In an ideal world, your content calendar should cover all of 2015. You might want to make adjustments, but get the strategy for the year planned out now.
Your content plan should involve more than just scheduling a blog post once a week for the next year.
When making a content calendar, consider the following:
- What are your keyword/phrase targets for 2015?
- Where are the gaps in the resource section of your website?
- What older content needs to be updated or pruned?
- Where are the gaps in content for your marketing and sales process?
- What types of content does your audience consume?
- How often do you want/need to publish new content?
Let’s start with keyword research.
Break the keywords down according to search intent as follows:
- Informational – The searcher want to understand something new.
- Evaluation oriented – The searcher wants more detailed information.
- Purchase oriented – The searcher wants to make a purchase.
While there is no hard and fast rule, I typically target the information oriented keywords in blog posts and the resource section of my website. I aim for the evaluation oriented keywords and phrases with the contents on my product and services pages. I try to target purchase oriented keywords on sales pages. If you haven’t already set up the site architecture to support your SEO goals, you should do so now.
This doesn’t need to be that complex. Go through the resource pages of your site. These should contain all of your evergreen content. List all of the content in a spreadsheet including the title of the page, the month and year of publication and the URL of the post.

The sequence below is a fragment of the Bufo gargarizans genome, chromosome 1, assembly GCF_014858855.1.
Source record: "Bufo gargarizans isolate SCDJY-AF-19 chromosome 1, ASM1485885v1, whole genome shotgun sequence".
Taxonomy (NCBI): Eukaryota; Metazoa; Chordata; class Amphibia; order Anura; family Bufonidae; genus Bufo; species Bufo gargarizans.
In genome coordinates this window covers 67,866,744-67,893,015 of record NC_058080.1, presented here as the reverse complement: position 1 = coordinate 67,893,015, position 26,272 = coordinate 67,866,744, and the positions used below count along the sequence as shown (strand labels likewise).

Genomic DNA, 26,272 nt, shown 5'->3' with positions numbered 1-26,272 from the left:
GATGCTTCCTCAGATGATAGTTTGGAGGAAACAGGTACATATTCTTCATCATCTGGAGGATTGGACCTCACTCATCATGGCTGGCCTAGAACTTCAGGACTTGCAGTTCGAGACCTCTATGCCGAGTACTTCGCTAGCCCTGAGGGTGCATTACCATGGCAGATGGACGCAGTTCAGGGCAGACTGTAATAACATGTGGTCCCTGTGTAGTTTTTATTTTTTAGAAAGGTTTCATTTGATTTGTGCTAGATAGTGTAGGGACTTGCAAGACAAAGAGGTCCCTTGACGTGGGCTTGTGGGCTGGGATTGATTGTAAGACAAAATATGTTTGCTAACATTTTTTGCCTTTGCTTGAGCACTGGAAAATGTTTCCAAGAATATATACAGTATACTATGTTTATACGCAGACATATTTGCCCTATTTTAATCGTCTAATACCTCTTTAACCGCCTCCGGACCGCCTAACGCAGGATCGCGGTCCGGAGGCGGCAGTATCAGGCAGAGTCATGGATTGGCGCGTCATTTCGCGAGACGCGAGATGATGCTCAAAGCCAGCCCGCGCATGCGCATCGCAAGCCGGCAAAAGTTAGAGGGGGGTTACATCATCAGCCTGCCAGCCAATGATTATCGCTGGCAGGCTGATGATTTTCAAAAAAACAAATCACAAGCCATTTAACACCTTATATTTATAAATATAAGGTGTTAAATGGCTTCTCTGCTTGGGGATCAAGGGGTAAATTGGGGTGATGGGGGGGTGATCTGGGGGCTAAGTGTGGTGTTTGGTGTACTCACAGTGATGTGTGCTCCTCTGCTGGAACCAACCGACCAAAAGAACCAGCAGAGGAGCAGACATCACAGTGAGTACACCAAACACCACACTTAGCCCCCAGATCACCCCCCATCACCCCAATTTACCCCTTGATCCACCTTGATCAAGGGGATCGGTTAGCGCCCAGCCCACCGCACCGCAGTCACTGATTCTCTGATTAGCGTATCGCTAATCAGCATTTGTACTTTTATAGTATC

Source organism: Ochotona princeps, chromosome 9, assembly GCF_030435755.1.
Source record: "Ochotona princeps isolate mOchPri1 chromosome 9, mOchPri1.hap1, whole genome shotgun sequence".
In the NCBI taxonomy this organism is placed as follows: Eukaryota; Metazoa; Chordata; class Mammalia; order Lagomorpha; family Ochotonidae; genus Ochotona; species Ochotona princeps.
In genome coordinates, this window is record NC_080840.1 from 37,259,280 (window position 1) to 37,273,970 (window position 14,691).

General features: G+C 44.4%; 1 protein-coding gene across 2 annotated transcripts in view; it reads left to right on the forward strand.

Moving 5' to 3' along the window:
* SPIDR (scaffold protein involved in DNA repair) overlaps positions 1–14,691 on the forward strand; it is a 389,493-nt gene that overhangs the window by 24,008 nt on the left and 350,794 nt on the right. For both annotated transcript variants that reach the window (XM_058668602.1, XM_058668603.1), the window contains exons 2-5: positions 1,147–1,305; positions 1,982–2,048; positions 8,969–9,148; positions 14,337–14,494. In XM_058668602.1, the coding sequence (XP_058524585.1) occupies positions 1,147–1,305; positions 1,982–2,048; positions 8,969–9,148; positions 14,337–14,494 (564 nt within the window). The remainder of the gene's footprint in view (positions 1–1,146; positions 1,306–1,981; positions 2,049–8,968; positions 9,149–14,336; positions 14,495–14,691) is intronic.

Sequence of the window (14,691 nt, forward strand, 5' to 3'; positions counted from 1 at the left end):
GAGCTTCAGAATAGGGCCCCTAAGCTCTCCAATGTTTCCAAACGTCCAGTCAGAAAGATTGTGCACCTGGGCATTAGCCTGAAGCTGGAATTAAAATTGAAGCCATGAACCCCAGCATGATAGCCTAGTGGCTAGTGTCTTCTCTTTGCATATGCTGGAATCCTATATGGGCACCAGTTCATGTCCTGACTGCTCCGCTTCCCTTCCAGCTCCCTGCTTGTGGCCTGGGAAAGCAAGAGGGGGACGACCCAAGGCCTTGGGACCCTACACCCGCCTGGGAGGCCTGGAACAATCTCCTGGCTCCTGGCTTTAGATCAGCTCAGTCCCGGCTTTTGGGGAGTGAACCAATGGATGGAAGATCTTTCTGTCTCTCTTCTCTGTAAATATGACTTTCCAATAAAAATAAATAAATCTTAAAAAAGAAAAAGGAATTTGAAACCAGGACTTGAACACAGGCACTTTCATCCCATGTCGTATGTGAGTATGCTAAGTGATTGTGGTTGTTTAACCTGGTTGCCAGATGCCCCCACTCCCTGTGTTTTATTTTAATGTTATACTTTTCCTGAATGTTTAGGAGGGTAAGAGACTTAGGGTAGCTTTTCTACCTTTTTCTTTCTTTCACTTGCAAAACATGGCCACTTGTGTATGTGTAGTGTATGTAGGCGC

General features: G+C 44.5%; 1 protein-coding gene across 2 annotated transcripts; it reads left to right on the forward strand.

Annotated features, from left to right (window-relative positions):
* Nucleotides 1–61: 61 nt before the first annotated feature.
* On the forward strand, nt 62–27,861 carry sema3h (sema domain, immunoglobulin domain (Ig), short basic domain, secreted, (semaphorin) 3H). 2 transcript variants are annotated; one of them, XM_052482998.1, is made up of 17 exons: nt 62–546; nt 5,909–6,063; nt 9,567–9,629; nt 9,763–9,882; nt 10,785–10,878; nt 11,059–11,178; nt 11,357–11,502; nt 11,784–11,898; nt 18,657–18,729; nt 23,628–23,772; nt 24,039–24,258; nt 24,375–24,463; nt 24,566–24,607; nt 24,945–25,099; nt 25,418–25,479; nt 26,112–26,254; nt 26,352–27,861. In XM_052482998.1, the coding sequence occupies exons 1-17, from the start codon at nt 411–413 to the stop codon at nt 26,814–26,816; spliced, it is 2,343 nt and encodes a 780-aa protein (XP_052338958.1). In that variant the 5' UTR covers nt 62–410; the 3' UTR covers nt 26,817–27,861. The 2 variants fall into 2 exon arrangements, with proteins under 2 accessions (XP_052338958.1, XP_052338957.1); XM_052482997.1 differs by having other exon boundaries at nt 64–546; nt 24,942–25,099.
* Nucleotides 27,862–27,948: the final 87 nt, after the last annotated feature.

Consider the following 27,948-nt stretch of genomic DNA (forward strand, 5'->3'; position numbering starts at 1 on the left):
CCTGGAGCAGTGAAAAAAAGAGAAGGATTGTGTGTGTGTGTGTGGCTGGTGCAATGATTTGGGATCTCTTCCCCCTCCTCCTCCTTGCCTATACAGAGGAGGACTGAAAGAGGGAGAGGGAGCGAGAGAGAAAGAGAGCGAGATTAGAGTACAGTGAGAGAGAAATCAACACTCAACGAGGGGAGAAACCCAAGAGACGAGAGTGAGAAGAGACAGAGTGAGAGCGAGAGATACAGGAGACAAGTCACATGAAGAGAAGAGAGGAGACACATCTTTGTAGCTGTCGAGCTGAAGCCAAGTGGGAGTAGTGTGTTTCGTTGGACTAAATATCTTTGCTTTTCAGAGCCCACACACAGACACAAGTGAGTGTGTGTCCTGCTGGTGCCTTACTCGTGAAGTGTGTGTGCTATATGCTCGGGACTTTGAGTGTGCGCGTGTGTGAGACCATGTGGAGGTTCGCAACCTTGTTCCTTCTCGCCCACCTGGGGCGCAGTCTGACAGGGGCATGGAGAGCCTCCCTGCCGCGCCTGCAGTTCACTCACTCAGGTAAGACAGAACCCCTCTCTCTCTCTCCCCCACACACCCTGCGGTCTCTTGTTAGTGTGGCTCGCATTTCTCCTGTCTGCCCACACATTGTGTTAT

Go through this list carefully and determine which content is fine as it stands. Make a list of the content that needs to be pruned or updated.
Map out your Customer Decision Journey (CDJ.)
I prefer two systems to map and evaluate the path your customer takes through your business.
- John Jantsch has championed the path of know, like, trust, try, buy, repeat & refer.
- Harvard Business Review presents an alternative view of the path to purchase called the Customer Decision Journey: consider, evaluate, buy, enjoy, advocate & bond.
I see advantages for both, but I think John Jantsch’s version is better for small businesses for a few reasons. First, the second model assumes that you already know the brand. As a result, there is not a focus on building awareness. Second, we know that purchases are made for emotional reasons. The logic is simply a way that we rationalize the purchase to ourselves. Yet in the second model, emotion is left out until after the purchase. That said, pick the model that best fits how your customers make decisions.
- Are there gaps in the content?
- How much of your content is oriented on inbound lead generation as compared to new customer engagement?
- Do you need more nurturing campaigns?
Make a list of the content that you need over the course of the next year.
What type of content does your audience consume?
Look over your analytics for the past year. What content was the most popular? Now find some of your audience members on social media. What type of content do they link out to? Are they reading blog posts or watching YouTube.
How do you want to track your content?
Some people prefer a Google Calendar, while others use a spreadsheet. There are even software packages to help you with content calendars. I personally prefer a spreadsheet.
You will need to select what you want to track. I prefer the following:
Theme. Is there a longer story arc? Ideally your content should be broken up into longer campaigns or lead up to events. Perhaps you write a series of posts leading up to and building interest in a webinar.
Month. I like to track the content by the month. This allows me to spot and time themes around other things going on in my business.
Release date. You just gotta know.
Type of content. Are you releasing a white paper, blog post or podcast?
Topic and title. Self explanatory.
Who. Is anyone else involved? Will you interview someone? Will someone else write it?
Schedule/draft dates. This is particularly important if you have a number of content creators on staff. Who is responsible for what by when?